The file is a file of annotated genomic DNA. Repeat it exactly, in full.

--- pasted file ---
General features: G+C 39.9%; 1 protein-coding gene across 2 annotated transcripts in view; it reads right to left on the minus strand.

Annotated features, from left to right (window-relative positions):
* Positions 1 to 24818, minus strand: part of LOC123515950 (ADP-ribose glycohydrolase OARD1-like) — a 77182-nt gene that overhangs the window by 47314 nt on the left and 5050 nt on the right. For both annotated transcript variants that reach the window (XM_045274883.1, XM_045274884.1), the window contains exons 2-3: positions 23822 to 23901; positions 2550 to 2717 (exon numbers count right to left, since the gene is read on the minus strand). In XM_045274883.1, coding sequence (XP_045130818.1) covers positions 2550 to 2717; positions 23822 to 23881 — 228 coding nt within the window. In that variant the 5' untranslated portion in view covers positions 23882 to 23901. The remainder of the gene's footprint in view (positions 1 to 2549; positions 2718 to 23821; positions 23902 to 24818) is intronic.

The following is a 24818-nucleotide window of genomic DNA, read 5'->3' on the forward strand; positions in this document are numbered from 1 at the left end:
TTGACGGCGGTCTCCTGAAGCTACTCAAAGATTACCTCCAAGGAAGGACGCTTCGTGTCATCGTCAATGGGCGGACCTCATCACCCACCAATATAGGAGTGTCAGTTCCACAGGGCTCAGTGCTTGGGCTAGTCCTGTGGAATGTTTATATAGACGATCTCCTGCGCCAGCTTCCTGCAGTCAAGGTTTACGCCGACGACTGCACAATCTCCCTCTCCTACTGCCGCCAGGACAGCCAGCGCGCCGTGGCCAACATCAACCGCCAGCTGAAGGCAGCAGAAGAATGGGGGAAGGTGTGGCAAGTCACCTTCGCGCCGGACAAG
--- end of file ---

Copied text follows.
General features: G+C 39.9%; 1 protein-coding gene across 2 annotated transcripts in view; it reads right to left on the minus strand.

Annotated features, from left to right (window-relative positions):
* Positions 1 to 24818, minus strand: part of LOC123515950 (ADP-ribose glycohydrolase OARD1-like) — a 77182-nt gene that overhangs the window by 47314 nt on the left and 5050 nt on the right. For both annotated transcript variants that reach the window (XM_045274883.1, XM_045274884.1), the window contains exons 2-3: positions 23822 to 23901; positions 2550 to 2717 (exon numbers count right to left, since the gene is read on the minus strand). In XM_045274883.1, coding sequence (XP_045130818.1) covers positions 2550 to 2717; positions 23822 to 23881 — 228 coding nt within the window. In that variant the 5' untranslated portion in view covers positions 23882 to 23901. The remainder of the gene's footprint in view (positions 1 to 2549; positions 2718 to 23821; positions 23902 to 24818) is intronic.

The following is a 24818-nucleotide window of genomic DNA, read 5'->3' on the forward strand; positions in this document are numbered from 1 at the left end:
TTGACGGCGGTCTCCTGAAGCTACTCAAAGATTACCTCCAAGGAAGGACGCTTCGTGTCATCGTCAATGGGCGGACCTCATCACCCACCAATATAGGAGTGTCAGTTCCACAGGGCTCAGTGCTTGGGCTAGTCCTGTGGAATGTTTATATAGACGATCTCCTGCGCCAGCTTCCTGCAGTCAAGGTTTACGCCGACGACTGCACAATCTCCCTCTCCTACTGCCGCCAGGACAGCCAGCGCGCCGTGGCCAACATCAACCGCCAGCTGAAGGCAGCAGAAGAATGGGGGAAGGTGTGGCAAGTCACCTTCGCGCCGGACAAG